Kick the Perfect Habit

Part of being a “modern woman” is accepting that you can’t have an immaculate home, well-behaved kids, the corner office and defined abs. And yet many of us still struggle with perfectionist thinking and crucify ourselves when we fall short. As a result, we’re distracted from our goals and less able to appreciate our big, messy, wonderful lives for the joys they do bring us. Here are some common “perfect traps” along with expert advice on how to bust free from them.

By Allison Thomas
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Healthy Eating: The Perfect Self-Defeating Trap

If you’ve ever been on a diet — and who hasn’t? — it’s easy to think any so-called slip is a giant failure.

“It’s the idea that I had one cookie and I messed up my diet, so I may as well eat the whole plate,” says Elizabeth Lombardo, author of Better Than Perfect: 7 Strategies to Crush Your Inner Critic and Create a Life You Love. 

“Instead, just eat the cookie, savor each bite and move on,” Lombardo encourages. “If we could incorporate this mentality — not to be lackadaisical, but to stop judging ourselves so much and continue to improve — we would all keep striving as opposed to giving up.”

Super-strict restriction often leads to resentment and binge-eating, which sabotages your weight-loss goals.

“So many people never succeed in making the shift to healthy eating habits because they try to follow very strict routines or have unrealistic ideas about what it looks like,” says Dr. Susan Biali Haas, author of Live a Life You Love: 7 Steps to a Healthier, Happier, More Passionate You. 

“Ultimately, your goal is not to have some perfect regimen, but to have a healthy way of eating that you enjoy and can sustain for a lifetime.”

That’s going to take trial and error, patience — and maybe even a few cookies.

Even if you logically know that everyone on Facebook is curating their lives and you’re not seeing their messy reality, just scrolling through it can still have negative effects.

Dr. Susan Biali Haas

Exercise: The Perfect Self-Loathing Trap

Not being able to stick with a workout routine is the reason many people give up on exercise altogether, Lombardo says. 

“I joined the gym and I missed my workout last week, so I’m not going to go this week … and then it turns into never going again.”

The key to breaking this cycle? Stop “shoulding” yourself. 

“Shoulding is about judgment, whether it’s you or someone else,” Lombardo says. “When you change from ‘I should go to the gym, and I feel guilty that I don’t’ to ‘I would like to go to the gym because I want to have more energy and a healthier body,’ that’s so much more motivating.”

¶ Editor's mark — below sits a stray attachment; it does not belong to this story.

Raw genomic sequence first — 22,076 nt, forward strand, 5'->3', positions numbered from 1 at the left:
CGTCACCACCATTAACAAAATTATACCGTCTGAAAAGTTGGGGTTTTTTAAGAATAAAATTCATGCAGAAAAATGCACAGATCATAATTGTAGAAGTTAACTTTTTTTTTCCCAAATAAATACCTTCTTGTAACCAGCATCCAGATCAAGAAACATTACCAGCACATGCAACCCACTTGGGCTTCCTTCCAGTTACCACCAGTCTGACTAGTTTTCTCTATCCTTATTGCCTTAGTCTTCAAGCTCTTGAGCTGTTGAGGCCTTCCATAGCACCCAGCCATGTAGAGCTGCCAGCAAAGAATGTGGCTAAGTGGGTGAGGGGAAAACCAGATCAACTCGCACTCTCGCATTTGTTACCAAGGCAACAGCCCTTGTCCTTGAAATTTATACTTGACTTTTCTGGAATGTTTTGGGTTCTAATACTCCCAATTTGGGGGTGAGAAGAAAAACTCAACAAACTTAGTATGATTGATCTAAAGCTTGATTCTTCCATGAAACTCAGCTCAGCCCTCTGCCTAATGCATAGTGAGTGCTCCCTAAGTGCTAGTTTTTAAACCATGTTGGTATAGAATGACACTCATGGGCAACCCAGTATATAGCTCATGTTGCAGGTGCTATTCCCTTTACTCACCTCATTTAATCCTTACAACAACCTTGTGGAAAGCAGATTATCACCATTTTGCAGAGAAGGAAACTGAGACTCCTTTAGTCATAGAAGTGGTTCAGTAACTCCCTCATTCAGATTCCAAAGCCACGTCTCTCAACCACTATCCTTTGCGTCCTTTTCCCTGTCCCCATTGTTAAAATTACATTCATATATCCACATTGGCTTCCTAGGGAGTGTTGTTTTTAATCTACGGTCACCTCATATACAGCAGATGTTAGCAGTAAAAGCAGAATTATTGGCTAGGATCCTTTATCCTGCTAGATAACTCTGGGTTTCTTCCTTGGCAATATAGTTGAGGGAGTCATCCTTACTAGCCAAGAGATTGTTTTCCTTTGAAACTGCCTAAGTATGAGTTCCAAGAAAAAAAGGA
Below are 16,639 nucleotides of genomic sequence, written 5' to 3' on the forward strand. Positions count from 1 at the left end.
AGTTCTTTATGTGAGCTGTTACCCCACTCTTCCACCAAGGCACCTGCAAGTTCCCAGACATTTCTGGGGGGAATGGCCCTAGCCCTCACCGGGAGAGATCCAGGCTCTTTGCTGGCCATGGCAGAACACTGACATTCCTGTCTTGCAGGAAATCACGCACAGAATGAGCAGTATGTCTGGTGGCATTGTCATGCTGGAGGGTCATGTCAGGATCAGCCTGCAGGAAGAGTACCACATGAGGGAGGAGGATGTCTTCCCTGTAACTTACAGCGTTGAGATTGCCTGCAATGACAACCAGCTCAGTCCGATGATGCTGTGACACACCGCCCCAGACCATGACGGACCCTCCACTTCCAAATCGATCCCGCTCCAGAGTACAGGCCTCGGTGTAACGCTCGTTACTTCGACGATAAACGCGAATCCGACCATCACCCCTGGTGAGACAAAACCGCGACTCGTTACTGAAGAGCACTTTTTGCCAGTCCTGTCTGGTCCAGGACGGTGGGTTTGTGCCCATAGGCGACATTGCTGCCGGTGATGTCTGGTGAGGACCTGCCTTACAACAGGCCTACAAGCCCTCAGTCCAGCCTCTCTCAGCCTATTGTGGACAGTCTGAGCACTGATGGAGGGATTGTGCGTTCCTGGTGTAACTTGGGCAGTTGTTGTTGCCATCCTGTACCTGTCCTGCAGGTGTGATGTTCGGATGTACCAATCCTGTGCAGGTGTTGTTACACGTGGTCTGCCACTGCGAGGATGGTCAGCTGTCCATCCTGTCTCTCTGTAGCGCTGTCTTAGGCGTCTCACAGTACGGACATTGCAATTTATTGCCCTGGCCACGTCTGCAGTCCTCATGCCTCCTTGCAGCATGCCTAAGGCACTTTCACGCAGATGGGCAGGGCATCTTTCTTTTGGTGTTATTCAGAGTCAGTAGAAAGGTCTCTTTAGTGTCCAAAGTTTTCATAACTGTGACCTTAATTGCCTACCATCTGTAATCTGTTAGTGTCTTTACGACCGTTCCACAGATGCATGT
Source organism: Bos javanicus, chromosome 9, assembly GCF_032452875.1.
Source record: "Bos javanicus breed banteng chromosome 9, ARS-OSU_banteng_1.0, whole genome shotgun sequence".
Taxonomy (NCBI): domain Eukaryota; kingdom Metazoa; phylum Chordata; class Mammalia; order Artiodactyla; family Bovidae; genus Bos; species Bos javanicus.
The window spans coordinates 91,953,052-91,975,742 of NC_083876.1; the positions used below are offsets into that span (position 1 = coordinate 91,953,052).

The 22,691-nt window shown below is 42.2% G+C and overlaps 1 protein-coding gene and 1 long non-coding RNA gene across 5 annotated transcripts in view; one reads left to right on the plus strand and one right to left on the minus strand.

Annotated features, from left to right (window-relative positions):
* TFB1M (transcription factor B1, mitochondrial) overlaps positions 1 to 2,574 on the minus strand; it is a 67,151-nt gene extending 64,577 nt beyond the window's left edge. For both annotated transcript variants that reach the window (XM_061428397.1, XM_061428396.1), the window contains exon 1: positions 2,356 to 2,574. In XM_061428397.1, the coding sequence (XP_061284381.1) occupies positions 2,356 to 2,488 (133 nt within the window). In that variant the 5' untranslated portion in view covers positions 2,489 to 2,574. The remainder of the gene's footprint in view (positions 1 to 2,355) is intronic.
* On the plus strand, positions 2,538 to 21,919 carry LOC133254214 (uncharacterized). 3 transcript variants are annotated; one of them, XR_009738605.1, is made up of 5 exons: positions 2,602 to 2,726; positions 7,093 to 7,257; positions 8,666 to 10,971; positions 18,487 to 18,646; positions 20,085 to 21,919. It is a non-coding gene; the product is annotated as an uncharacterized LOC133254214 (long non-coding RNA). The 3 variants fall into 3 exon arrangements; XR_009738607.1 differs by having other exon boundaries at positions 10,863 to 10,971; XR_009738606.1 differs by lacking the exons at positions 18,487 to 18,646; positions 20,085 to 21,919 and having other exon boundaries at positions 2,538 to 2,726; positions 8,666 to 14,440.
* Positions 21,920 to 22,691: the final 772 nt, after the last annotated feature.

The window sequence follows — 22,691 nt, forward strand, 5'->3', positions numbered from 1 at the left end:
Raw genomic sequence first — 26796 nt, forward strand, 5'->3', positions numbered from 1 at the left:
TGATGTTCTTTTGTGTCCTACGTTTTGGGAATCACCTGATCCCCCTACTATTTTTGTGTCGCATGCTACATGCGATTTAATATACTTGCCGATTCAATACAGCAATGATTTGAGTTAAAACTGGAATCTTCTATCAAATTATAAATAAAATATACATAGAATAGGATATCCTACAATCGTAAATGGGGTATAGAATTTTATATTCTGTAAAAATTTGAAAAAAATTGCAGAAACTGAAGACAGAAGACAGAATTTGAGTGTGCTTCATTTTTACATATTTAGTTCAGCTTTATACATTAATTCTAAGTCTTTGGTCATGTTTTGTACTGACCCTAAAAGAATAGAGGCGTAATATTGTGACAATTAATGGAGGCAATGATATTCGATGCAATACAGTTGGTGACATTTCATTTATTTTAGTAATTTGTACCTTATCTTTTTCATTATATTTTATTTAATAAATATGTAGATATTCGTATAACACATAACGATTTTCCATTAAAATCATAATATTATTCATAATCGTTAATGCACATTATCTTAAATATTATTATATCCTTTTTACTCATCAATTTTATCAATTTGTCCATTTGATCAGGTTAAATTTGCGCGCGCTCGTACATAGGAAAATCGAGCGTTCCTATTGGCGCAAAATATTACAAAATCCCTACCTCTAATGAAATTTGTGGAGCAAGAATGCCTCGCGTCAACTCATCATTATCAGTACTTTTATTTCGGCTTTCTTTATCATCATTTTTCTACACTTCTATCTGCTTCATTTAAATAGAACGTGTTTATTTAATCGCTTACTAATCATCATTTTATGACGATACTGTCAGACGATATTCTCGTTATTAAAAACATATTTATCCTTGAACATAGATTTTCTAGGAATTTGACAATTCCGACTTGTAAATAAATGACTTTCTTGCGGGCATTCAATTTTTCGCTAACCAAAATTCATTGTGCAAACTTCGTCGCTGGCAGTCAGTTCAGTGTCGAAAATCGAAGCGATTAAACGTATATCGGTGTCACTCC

And remember that making it to the gym isn’t the end goal, Biali Haas says. 

“If you don’t have time for the gym today, go for a walk on your break at work or play with your kids,” she says. “Find ways to get moving that you can make work for you.”

Work: The Perfect Paralysis Trap

Everyone wants to be great at their job. Trying to perform flawlessly at work 24/7 can have a multitude of negative effects, from increased stress and its related health issues, like high blood pressure, to decreased creativity and difficulty delegating — and even getting anything to the finish line. 

“A lot of times people say they’re stressed because they have so much to do and they’re working all the time, but it could actually be perfectionism,” Lombardo says. “Do they really have to work that many hours?”

Biali Haas encourages people to assess themselves, or to ask a trusted colleague if they think they’re being realistic with job their job duties.

“Sometimes we don’t see it in ourselves, but our work and health can both suffer,” she says. 

She recommends identifying a realistic goal of what’s necessary for you to do a good job, breaking the work into more manageable (and achievable) tasks and sticking with that strategy even when your perfectionist tendencies tempt you to pile on extras.

Instead, be picky about when and why a project is worth going above and beyond. You’ll achieve more successes that way.

Parenting: The Perfect Martyr Trap

Perfectionism is a problem most moms know all too well. After all, what’s more important than raising your children, right? 

You want to spend the right amount of time with them — it’s never enough — and you want them to have the best of everything. 

First, remind yourself that you’re a great mom and that you’re doing your best. Then, stop comparing yourself to other parents. Biali Haas recommends reducing time spent on social media. 

“Social media is such a source of pressure,” she says. “Even if you logically know that everyone on Facebook is curating their lives and you’re not seeing their messy reality, just scrolling through it can still have negative effects.” 

You can even use that extra time you’re not on social media to be with your kids — or shut everyone out and take a bath, if that’s what you need.

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